It is sad, but vital, that The Love That Dare Not Speak Its Name was written. Giving a voice to those who cannot speak, who are shunned, dismissed, minimized, degraded, chided, threatened, misunderstood, and sometimes killed, just for being themselves, is proudly proclaimed with each tale. Though this is a work of fiction, many of the events, and reactions within this collection have, and are, taking place throughout the world. Ms. Pathan not only understands these realities, but is also able to share them with splendid prose, insight, and dramatic effect. It is one thing to aware of others lives, and another to be able to write about them so eloquently.

Each story in Ms. Pathan’s collection of shorts could be part of its own novella, but they stand on there own just as they are. The theme of acceptance, being true to oneself, and the possibility for change, is the constant between them all. As Oscar Wilde states so knowingly, On an occasion of this kind, it becomes more than a moral duty to speak one’s mind. It becomes a pleasure.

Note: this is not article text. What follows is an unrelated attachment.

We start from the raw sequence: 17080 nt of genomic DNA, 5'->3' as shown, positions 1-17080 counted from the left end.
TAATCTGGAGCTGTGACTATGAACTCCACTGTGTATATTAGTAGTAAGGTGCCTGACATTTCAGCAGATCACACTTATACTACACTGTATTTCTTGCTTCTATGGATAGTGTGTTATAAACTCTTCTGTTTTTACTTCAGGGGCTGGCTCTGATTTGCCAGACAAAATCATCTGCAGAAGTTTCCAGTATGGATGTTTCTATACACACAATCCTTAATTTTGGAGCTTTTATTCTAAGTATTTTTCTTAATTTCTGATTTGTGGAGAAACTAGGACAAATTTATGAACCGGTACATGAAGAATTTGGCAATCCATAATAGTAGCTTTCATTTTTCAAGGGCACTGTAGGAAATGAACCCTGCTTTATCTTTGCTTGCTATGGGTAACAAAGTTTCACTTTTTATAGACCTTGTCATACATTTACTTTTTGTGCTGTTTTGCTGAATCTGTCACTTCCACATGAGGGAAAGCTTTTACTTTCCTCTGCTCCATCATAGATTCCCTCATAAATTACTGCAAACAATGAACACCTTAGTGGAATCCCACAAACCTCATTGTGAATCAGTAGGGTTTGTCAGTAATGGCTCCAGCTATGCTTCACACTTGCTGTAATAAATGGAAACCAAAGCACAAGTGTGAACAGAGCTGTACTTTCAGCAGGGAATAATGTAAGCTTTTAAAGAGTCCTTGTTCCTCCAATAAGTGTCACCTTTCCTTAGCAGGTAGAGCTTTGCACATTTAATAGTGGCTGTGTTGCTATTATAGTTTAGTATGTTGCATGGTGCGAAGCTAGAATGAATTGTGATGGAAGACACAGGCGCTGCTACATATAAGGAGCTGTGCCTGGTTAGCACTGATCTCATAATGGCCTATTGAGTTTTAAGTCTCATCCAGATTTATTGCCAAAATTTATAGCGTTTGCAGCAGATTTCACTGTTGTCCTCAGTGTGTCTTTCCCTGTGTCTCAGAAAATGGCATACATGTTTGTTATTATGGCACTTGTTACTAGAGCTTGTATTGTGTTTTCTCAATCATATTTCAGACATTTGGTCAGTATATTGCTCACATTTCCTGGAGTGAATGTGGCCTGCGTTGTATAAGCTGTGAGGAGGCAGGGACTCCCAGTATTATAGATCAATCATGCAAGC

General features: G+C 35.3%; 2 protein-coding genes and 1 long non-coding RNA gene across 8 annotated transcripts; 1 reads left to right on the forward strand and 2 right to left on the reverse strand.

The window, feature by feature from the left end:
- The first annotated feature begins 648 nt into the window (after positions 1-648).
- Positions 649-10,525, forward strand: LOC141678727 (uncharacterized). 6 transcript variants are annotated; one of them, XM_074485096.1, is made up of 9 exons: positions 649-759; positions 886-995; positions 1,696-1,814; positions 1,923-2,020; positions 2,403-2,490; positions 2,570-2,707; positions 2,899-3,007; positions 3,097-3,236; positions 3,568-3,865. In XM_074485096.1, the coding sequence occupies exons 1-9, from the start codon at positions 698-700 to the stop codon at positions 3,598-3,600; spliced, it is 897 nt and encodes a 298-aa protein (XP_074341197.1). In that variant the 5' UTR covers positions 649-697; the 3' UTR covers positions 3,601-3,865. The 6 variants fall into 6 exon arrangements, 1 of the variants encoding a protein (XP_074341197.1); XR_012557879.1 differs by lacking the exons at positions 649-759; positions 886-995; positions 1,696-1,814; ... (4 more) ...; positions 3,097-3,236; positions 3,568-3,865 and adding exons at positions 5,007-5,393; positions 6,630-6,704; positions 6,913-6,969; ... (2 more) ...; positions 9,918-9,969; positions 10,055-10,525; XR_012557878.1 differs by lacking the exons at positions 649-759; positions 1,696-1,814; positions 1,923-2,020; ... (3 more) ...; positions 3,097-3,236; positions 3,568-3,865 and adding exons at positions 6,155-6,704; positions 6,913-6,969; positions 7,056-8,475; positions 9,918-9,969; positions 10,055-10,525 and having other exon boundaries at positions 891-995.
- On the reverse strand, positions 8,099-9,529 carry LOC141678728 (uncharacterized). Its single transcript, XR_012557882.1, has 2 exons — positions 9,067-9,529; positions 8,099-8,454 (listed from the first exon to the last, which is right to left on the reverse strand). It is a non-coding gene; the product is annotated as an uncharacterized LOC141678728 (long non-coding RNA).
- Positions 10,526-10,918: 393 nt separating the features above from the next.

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Water Under the Bridge

51JYwz0aZ4L._SY346_The Flowers Need Watering by Marcus Lopés
Reviewed by Gabriel Constans

This story was not at all what I thought it was, and I’m not sure what I thought it was before reading it. Either way, it turned out to be a real treat. The title alone is worth the price. In essence, The Flowers Need Watering is a love story that involves boy meets boy, falls in love, then moves away and loses boy. Then, boy returns, they meet again, and… let’s just say there is a lot of water under the bridge.

The primary characters are Mateo, his partner Simon, and Liam. All of there family and friends (Melinda, Zane, and others) are intricately involved and come together with the death of Mateo’s father. There is also a long-term conflict with Mateo and his family, that involve a painful split when he was a young man. The tension between Liam and his father, and especially with his religious mother (Doris), are perfectly portrayed and explain why Liam is estranged.